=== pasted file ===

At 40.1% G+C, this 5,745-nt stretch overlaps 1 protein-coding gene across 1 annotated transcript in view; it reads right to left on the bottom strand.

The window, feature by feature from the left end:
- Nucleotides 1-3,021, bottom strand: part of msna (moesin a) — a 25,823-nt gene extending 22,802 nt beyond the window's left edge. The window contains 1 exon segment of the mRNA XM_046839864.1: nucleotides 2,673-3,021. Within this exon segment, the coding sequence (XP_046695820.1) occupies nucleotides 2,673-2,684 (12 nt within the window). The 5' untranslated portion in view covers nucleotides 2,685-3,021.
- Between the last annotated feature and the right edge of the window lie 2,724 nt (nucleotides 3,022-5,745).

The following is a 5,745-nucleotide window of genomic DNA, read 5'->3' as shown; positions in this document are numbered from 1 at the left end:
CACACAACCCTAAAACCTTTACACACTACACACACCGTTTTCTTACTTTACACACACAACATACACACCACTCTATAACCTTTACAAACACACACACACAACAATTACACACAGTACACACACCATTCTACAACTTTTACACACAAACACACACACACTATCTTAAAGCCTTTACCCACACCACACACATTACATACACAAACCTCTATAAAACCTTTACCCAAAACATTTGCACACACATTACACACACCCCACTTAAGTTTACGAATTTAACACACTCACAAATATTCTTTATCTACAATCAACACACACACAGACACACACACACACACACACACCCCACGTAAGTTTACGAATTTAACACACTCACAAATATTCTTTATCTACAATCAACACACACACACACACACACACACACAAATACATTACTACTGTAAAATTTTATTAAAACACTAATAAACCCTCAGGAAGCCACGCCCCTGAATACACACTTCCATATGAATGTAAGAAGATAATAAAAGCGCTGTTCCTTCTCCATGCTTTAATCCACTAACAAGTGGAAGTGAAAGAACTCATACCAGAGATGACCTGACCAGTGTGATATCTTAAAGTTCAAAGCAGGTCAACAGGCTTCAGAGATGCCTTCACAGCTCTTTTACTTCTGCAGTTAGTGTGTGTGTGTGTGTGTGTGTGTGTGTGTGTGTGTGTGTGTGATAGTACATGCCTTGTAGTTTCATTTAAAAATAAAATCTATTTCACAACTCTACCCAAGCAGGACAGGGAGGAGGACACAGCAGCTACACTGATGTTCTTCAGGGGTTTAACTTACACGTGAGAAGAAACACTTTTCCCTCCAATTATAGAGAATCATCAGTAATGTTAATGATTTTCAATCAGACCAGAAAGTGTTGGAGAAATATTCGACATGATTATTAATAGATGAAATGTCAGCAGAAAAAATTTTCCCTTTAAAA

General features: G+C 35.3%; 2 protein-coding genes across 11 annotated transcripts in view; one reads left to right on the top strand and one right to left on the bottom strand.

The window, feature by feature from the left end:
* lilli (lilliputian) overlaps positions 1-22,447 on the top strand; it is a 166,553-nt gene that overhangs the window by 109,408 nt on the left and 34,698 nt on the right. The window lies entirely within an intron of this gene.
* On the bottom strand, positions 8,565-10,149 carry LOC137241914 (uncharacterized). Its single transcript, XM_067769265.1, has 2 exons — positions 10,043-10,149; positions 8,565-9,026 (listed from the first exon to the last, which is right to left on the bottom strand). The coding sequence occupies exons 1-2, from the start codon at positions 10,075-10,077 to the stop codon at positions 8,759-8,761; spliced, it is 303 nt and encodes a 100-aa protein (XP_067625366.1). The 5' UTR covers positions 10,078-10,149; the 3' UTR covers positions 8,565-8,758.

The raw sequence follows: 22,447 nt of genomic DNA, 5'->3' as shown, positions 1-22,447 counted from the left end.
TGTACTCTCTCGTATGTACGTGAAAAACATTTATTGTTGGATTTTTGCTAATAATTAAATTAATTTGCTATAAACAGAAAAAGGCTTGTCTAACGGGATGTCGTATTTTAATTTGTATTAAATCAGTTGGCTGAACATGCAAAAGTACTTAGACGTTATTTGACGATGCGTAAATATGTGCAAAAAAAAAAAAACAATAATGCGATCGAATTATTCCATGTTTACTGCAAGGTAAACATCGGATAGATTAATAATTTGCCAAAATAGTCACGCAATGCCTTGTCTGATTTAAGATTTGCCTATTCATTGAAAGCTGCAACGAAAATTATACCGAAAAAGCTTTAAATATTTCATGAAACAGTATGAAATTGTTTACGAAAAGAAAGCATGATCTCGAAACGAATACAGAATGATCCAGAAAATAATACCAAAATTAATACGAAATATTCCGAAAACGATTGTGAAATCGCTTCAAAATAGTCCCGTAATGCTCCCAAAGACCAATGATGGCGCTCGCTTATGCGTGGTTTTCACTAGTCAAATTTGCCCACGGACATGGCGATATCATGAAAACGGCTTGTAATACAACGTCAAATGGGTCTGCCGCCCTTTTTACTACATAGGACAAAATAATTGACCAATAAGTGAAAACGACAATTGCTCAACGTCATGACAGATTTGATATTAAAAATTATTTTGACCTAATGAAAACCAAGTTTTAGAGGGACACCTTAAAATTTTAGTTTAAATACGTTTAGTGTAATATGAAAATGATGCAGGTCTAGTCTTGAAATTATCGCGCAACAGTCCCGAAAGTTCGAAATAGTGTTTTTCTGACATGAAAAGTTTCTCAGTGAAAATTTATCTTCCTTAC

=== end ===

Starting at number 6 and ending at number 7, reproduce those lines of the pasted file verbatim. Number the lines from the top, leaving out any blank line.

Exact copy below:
CACACAACCCTAAAACCTTTACACACTACACACACCGTTTTCTTACTTTACACACACAACATACACACCACTCTATAACCTTTACAAACACACACACACAACAATTACACACAGTACACACACCATTCTACAACTTTTACACACAAACACACACACACTATCTTAAAGCCTTTACCCACACCACACACATTACATACACAAACCTCTATAAAACCTTTACCCAAAACATTTGCACACACATTACACACACCCCACTTAAGTTTACGAATTTAACACACTCACAAATATTCTTTATCTACAATCAACACACACACAGACACACACACACACACACACACCCCACGTAAGTTTACGAATTTAACACACTCACAAATATTCTTTATCTACAATCAACACACACACACACACACACACACACAAATACATTACTACTGTAAAATTTTATTAAAACACTAATAAACCCTCAGGAAGCCACGCCCCTGAATACACACTTCCATATGAATGTAAGAAGATAATAAAAGCGCTGTTCCTTCTCCATGCTTTAATCCACTAACAAGTGGAAGTGAAAGAACTCATACCAGAGATGACCTGACCAGTGTGATATCTTAAAGTTCAAAGCAGGTCAACAGGCTTCAGAGATGCCTTCACAGCTCTTTTACTTCTGCAGTTAGTGTGTGTGTGTGTGTGTGTGTGTGTGTGTGTGTGTGTGTGTGATAGTACATGCCTTGTAGTTTCATTTAAAAATAAAATCTATTTCACAACTCTACCCAAGCAGGACAGGGAGGAGGACACAGCAGCTACACTGATGTTCTTCAGGGGTTTAACTTACACGTGAGAAGAAACACTTTTCCCTCCAATTATAGAGAATCATCAGTAATGTTAATGATTTTCAATCAGACCAGAAAGTGTTGGAGAAATATTCGACATGATTATTAATAGATGAAATGTCAGCAGAAAAAATTTTCCCTTTAAAA

General features: G+C 35.3%; 2 protein-coding genes across 11 annotated transcripts in view; one reads left to right on the top strand and one right to left on the bottom strand.